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Coffee consumption and risk of physical function impairment, frailty and disability in older adults

  • Marcos D. Machado-Fragua
  • Ellen A. Struijk
  • Auxiliadora Graciani
  • Pilar Guallar-Castillon
  • Fernando Rodríguez-Artalejo
  • Esther Lopez-Garcia
Original Contribution

Abstract

Purpose

Habitual coffee consumption has been associated with lower risk of type 2 diabetes and cardiovascular disease. Since these diseases are main determinants of functional limitations, we have tested the hypothesis that coffee intake is associated with lower risk of physical function impairment, frailty and disability in older adults. We focused on women and those with obesity, hypertension or type 2 diabetes because they are at higher risk of functional limitations.

Methods

Prospective study with 3289 individuals ≥ 60 years from the Seniors-ENRICA cohort. In 2008–2010 coffee consumption was measured through a validated dietary history. Participants were followed up until 2015 to ascertain incident impaired physical function, frailty and disability, assessed by both self-report and objective measures.

Results

Compared with non-drinking coffee, consumption of ≥ 2 cups of coffee/day was associated with lower risk of impaired agility in women (hazard ratio [HR] 0.71, 95% confidence interval [CI] 0.51–0.97, P trend 0.04) and in those with obesity (HR 0.60; 95% CI 0.40–0.90, P trend 0.04). Intake of ≥ 2 cups of coffee/day was also linked to reduced risk of impaired mobility in women (HR 0.66; 95% CI 0.46–0.95, P trend 0.02) and among individuals with hypertension (HR 0.70, 95% CI 0.48–1.00, P trend 0.05). Moreover, among subjects with diabetes, those who consumed ≥ 2 cups/day had lower risk of disability in activities of daily living (HR 0.30, 95% CI 0.11–0.76, P trend 0.01).

Conclusions

In older people, habitual coffee consumption was not associated with increased risk of functional impairment, and it might even be beneficial in women and those with hypertension, obesity or diabetes.

Keywords

Coffee Mobility Agility Frailty Disability 

Abbreviations

IADLs

Instrumental activities of daily living

ADLs

Basic activities of daily living

MEDAS

Mediterranean diet adherence screener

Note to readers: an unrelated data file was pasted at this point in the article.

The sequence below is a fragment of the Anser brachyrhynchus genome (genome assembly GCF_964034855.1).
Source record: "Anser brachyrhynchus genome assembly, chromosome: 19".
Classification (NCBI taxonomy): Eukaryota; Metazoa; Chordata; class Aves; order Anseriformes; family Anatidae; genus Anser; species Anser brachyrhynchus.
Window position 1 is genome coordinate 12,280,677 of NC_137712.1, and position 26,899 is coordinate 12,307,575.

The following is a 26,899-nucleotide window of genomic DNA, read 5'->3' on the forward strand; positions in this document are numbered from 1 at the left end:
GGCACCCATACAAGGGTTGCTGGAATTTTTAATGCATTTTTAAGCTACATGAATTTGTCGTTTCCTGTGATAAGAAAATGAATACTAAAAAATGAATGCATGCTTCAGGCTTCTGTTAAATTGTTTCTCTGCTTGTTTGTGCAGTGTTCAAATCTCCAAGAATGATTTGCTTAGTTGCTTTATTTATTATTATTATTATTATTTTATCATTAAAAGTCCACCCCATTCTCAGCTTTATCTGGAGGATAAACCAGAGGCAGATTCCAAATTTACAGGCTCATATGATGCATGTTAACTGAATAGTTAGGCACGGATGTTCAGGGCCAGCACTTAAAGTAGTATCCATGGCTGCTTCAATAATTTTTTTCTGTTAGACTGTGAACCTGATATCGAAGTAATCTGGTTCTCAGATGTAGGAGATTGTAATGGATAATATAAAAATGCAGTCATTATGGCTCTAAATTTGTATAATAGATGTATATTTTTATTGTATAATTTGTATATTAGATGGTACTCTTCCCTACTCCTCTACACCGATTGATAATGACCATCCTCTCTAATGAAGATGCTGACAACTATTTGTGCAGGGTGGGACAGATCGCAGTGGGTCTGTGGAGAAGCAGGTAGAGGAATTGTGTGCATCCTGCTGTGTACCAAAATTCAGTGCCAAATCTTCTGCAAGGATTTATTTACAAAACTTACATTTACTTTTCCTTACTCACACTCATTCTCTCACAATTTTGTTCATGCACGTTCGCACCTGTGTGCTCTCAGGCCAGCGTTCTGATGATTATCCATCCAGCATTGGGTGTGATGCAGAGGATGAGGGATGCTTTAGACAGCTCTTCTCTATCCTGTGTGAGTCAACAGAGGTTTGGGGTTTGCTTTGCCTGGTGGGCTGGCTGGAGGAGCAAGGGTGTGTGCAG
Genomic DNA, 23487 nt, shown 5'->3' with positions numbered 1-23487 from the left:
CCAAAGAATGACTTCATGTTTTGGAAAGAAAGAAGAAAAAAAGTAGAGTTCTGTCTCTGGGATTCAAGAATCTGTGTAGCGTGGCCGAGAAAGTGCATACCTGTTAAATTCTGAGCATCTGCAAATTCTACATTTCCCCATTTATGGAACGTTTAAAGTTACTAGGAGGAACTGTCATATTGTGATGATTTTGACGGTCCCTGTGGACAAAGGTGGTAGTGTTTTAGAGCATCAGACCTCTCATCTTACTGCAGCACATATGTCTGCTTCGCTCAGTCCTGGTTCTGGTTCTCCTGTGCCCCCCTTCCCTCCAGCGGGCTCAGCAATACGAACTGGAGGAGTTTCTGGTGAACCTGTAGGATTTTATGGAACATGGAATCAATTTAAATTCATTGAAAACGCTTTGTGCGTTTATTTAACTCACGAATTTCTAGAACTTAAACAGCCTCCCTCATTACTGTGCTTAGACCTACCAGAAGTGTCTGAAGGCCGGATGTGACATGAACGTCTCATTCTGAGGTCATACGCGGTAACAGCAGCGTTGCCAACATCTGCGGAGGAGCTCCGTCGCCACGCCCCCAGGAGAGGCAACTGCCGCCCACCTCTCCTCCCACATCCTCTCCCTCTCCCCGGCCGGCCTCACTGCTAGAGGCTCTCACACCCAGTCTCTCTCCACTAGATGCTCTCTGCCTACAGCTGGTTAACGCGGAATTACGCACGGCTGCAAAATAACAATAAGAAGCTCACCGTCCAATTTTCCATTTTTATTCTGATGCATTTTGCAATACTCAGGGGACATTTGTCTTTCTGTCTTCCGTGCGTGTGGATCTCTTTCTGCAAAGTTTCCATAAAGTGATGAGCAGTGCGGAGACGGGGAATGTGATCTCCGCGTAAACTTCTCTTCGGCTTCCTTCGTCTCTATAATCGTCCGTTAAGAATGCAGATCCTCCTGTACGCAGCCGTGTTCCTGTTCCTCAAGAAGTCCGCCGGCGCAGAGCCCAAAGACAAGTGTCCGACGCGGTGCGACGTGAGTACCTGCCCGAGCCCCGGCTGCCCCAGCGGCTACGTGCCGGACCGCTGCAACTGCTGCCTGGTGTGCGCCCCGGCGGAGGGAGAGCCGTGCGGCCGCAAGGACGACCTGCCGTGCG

SF-12

12-Item short-form health survey

SPPB

Short Physical Performance Battery

BMI

Body mass index

MMSE

Mini-mental state examination

HR

Hazard ratio

CI

Confidence interval

Notes

Acknowledgements

This work was supported by FIS grants 13/0288, 16/609 and 16/1512 (Instituto de Salud Carlos III, State Secretary of R + D + I, and FEDER/FSE), the FRAILOMIC Initiative (FP7-HEALTH-2012-Proposal No. 305483-2), the ATHLOS project (EU H2020-Project ID: 635316) and the JPI HDHL (SALAMANDER project).

Author contributions

MMF and ELG designed and conducted research; MMF and EAS analyzed data; MMF and ELG wrote the paper; MMF and ELG had full access to all of the data in the study and take responsibility for the integrity of the data and the accuracy of the data analysis. All authors reviewed the manuscript for important intellectual content and approved the final version.

Compliance with ethical standards

Conflict of interest

The authors declare that they have no conflict of interest.

Informed consent

Study participants gave their informed written consent. The Clinical Research Ethics Committee of ‘La Paz’ University Hospital in Madrid approved the study protocol.

Supplementary material

394_2018_1664_MOESM1_ESM.docx (45 kb)
Supplementary material 1 (DOCX 45 KB)

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Copyright information

© Springer-Verlag GmbH Germany, part of Springer Nature 2018

Authors and Affiliations

  1. 1.Department of Preventive Medicine and Public Health, School of MedicineUniversidad Autónoma de MadridMadridSpain
  2. 2.IdiPaz (Instituto de Investigación Sanitaria Hospital Universitario La Paz)MadridSpain
  3. 3.CIBERESP (CIBER of Epidemiology and Public Health)MadridSpain
  4. 4.IMDEA-Food Institute, CEI UAM+CSICMadridSpain

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